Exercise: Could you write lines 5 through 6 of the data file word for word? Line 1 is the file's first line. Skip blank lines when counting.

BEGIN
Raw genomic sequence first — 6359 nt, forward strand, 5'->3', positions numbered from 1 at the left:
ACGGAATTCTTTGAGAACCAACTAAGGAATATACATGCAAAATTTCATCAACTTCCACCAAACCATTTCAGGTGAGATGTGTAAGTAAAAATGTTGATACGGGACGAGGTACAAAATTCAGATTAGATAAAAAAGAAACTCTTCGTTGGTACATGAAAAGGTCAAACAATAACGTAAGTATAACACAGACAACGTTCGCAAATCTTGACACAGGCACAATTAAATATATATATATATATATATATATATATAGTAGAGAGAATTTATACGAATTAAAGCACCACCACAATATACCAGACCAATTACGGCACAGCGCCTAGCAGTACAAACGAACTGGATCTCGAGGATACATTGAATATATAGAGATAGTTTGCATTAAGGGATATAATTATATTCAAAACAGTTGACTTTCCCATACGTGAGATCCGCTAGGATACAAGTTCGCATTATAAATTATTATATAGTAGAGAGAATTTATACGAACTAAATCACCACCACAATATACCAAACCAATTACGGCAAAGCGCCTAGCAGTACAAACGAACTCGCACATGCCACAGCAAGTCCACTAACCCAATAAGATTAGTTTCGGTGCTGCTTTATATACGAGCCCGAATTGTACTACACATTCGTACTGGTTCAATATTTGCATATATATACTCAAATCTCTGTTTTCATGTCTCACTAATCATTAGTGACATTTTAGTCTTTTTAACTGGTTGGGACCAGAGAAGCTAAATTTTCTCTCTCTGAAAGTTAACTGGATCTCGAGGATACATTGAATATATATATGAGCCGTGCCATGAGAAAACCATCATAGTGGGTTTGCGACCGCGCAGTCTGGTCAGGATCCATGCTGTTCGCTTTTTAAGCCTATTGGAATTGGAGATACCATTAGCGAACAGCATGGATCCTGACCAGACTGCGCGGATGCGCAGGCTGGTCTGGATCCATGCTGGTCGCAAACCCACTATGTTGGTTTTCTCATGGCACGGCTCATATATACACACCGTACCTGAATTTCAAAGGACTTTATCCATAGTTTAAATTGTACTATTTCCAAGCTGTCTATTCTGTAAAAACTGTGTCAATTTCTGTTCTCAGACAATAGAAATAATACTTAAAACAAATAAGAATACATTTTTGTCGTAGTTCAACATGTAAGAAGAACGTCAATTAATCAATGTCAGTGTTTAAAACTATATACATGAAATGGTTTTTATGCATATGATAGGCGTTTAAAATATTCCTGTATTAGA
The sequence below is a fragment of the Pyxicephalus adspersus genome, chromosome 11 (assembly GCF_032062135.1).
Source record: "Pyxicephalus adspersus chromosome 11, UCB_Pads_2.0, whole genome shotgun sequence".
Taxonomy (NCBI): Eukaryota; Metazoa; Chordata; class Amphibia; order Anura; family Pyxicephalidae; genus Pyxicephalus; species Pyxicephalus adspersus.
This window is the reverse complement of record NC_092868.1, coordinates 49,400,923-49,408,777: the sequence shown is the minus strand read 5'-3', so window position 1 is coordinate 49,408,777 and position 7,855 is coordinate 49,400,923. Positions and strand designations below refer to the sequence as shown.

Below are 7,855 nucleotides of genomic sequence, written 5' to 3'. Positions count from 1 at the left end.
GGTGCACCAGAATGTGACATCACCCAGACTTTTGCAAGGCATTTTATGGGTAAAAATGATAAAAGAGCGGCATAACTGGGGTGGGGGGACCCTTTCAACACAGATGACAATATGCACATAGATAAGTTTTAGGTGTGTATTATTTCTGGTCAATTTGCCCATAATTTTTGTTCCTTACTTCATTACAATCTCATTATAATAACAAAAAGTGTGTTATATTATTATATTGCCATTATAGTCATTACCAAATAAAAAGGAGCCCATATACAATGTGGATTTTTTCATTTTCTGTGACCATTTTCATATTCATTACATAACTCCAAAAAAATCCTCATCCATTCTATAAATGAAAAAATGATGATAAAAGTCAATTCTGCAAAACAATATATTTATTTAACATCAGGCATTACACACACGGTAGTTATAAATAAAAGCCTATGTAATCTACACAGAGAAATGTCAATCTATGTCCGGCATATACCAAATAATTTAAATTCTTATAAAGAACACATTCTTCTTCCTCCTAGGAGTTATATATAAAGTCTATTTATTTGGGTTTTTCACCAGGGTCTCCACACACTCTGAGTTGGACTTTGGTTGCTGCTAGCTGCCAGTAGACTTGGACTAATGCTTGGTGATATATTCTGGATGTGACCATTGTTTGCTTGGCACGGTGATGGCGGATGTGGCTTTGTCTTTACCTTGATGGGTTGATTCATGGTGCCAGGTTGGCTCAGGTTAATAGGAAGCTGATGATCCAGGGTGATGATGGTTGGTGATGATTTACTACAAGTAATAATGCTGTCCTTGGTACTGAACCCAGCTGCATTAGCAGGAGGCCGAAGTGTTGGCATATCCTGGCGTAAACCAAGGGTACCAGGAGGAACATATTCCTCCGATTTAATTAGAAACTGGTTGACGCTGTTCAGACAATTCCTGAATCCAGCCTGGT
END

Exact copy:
Taxonomy (NCBI): Eukaryota; Metazoa; Chordata; class Amphibia; order Anura; family Pyxicephalidae; genus Pyxicephalus; species Pyxicephalus adspersus.
This window is the reverse complement of record NC_092868.1, coordinates 49,400,923-49,408,777: the sequence shown is the minus strand read 5'-3', so window position 1 is coordinate 49,408,777 and position 7,855 is coordinate 49,400,923. Positions and strand designations below refer to the sequence as shown.